• The top 100 hits for each of the 50 template queries that comprise the TREC 2005 genomics track, retrieved using Indri's default ranking algorithm based on language models. Indri is a component in the open source Lemur Toolkit.

• Same as previous, except with top 1000 hits.

The estimated parameters given each citation set is shown in Table Table4,4, along with the size of each set and the precision achieved. In the first condition, the estimated parameters differ from the optimal ones, but the resulting P5 figure is statistically indistinguishable. For the three other citation sets, the estimated parameters were very close to the optimal parameters. Once again, the differences are not statistically significant. These results suggest that our parameter estimation method is robust and effective. Furthermore, it also appears to be insensitive with respect to the size and composition of the citation set.

Finally, to further verify these results and to ensure that we were not estimating parameters from the same set used to measure precision, cross-validation experiments were performed on the second condition. The 4584 test abstracts were divided into five folds, stratified across the templates so that each template was represented in each fold. We conducted five separate experiments, using four of the folds for parameter estimation and the final fold for evaluation. The results were exactly the same–P5 figures were statistically indistinguishable from the optimal values.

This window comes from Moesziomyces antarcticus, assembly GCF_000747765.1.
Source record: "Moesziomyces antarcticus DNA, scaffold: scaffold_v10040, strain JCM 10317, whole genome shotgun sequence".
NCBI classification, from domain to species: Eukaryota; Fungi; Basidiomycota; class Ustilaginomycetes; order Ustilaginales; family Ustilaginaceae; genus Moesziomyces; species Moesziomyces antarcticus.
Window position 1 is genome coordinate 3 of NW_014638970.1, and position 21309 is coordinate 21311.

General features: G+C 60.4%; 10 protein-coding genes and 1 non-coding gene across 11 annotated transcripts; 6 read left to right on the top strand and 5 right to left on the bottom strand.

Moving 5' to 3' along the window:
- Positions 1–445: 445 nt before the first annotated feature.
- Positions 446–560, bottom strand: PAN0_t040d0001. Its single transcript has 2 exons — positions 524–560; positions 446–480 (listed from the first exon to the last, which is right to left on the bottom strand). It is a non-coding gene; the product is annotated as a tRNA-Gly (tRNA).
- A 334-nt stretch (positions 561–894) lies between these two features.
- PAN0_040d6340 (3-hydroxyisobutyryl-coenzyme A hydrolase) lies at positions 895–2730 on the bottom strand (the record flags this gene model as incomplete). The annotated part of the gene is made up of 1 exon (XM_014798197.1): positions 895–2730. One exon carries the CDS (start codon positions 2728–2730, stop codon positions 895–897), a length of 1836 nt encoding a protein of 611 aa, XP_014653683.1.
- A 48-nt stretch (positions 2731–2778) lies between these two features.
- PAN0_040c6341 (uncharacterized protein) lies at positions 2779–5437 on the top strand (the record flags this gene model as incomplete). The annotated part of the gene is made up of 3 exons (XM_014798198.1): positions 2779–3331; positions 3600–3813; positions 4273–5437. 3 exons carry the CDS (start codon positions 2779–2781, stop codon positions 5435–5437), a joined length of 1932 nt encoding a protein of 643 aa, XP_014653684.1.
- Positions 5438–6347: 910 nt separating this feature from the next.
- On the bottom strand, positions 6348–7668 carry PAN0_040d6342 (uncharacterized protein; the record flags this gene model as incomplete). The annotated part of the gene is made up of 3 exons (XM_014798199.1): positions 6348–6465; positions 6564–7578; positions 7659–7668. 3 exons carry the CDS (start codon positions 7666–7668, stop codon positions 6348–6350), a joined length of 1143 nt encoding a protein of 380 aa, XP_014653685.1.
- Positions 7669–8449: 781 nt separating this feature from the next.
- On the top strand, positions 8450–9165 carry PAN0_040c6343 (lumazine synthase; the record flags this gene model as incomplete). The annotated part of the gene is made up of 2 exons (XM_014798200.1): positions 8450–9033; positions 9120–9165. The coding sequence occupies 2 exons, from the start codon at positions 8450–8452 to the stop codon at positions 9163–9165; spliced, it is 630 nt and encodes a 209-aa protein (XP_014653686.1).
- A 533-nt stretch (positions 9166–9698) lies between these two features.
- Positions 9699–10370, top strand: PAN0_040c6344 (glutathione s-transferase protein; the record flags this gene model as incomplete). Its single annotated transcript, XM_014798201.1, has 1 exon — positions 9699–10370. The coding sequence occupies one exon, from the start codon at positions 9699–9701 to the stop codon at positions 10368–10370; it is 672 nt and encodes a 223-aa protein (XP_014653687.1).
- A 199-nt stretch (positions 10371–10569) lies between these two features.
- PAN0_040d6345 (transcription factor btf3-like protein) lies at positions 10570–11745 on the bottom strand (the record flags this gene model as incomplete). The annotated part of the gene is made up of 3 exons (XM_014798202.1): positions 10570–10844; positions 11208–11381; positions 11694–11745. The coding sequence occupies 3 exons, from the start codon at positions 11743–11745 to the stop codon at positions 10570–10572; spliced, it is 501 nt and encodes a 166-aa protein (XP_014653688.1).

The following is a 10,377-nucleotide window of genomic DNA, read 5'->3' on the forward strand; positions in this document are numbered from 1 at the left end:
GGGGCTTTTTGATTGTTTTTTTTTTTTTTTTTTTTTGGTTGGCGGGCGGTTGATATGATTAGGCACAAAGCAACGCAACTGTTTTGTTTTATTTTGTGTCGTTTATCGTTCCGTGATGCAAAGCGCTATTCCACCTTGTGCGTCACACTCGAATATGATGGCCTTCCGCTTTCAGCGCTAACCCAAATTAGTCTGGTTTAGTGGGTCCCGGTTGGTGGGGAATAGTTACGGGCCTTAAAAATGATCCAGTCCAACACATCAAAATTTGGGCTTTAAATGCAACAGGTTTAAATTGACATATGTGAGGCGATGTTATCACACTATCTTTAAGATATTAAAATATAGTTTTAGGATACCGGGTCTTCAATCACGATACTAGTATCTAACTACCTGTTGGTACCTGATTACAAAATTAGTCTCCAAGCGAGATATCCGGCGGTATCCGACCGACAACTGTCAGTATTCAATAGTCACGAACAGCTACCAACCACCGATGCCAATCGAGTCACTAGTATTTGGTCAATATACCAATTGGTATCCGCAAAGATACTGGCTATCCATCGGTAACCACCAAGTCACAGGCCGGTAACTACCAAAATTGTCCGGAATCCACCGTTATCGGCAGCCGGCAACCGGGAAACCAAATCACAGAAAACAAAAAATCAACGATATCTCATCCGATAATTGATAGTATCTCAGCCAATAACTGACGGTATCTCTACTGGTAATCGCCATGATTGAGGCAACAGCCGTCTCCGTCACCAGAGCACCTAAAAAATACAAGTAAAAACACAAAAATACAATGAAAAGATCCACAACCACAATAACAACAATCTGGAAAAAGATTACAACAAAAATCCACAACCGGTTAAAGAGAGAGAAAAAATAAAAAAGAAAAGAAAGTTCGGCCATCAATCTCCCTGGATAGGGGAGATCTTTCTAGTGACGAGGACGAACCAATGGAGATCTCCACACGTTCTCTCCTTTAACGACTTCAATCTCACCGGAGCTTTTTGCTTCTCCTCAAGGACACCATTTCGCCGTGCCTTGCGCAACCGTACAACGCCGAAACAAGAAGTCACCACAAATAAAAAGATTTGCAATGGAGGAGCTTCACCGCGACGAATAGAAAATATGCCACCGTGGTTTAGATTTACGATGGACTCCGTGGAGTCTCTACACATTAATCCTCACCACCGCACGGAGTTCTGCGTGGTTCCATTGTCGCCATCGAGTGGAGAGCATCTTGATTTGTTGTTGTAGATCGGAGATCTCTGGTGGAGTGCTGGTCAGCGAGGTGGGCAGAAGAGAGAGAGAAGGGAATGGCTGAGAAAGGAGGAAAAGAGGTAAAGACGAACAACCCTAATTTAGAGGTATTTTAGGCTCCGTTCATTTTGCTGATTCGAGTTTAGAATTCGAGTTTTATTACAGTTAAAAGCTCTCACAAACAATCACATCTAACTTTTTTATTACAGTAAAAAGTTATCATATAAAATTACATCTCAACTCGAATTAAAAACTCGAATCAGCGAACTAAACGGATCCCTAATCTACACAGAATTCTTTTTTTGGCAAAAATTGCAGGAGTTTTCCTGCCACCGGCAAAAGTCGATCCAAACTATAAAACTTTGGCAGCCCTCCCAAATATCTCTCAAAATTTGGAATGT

In summary, we have empirically demonstrated the effectiveness of our *pmra *retrieval model and shown a small but statistically significant improvement in precision at five documents over the *bm25 *baseline. Furthermore, our novel parameter estimation method was found to be effective when applied to a wide range of citation sets varying in both composition and size. Notably, the tuning of parameters did not require relevance judgments, the component in a test collection that is the most expensive and time-consuming to gather.

Although we measured statistically significant differences in P5 between *pmra *and *bm25*, are the improvements meaningful in a real sense? The difference between baseline *bm25 *and optimal *pmra *(achievable by our parameter estimation process) is 4.7%. In terms of the PubMed interface, for each abstract, one would expect 2.0 *vs. *1.9 interesting articles in the related links display. We argue that although small, this is nevertheless a meaningful improvement.